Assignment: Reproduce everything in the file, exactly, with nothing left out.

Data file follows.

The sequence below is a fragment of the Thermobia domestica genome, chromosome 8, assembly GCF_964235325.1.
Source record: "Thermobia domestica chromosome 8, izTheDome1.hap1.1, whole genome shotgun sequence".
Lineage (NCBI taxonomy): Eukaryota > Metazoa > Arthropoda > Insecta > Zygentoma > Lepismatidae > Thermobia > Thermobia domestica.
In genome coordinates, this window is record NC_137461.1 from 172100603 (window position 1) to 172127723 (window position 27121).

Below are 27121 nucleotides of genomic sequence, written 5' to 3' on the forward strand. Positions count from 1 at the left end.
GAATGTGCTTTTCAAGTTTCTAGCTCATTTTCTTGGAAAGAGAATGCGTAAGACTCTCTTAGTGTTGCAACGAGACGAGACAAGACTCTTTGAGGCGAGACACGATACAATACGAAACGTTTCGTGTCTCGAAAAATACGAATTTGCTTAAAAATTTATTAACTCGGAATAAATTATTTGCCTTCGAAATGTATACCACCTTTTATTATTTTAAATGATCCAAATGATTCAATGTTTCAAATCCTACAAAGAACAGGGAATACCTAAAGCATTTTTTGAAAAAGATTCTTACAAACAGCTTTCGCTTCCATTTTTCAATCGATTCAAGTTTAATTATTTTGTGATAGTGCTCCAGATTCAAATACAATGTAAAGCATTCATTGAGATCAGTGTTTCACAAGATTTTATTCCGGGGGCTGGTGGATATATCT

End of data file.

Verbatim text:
The sequence below is a fragment of the Thermobia domestica genome, chromosome 8, assembly GCF_964235325.1.
Source record: "Thermobia domestica chromosome 8, izTheDome1.hap1.1, whole genome shotgun sequence".
Lineage (NCBI taxonomy): Eukaryota > Metazoa > Arthropoda > Insecta > Zygentoma > Lepismatidae > Thermobia > Thermobia domestica.
In genome coordinates, this window is record NC_137461.1 from 172100603 (window position 1) to 172127723 (window position 27121).

Below are 27121 nucleotides of genomic sequence, written 5' to 3' on the forward strand. Positions count from 1 at the left end.
GAATGTGCTTTTCAAGTTTCTAGCTCATTTTCTTGGAAAGAGAATGCGTAAGACTCTCTTAGTGTTGCAACGAGACGAGACAAGACTCTTTGAGGCGAGACACGATACAATACGAAACGTTTCGTGTCTCGAAAAATACGAATTTGCTTAAAAATTTATTAACTCGGAATAAATTATTTGCCTTCGAAATGTATACCACCTTTTATTATTTTAAATGATCCAAATGATTCAATGTTTCAAATCCTACAAAGAACAGGGAATACCTAAAGCATTTTTTGAAAAAGATTCTTACAAACAGCTTTCGCTTCCATTTTTCAATCGATTCAAGTTTAATTATTTTGTGATAGTGCTCCAGATTCAAATACAATGTAAAGCATTCATTGAGATCAGTGTTTCACAAGATTTTATTCCGGGGGCTGGTGGATATATCT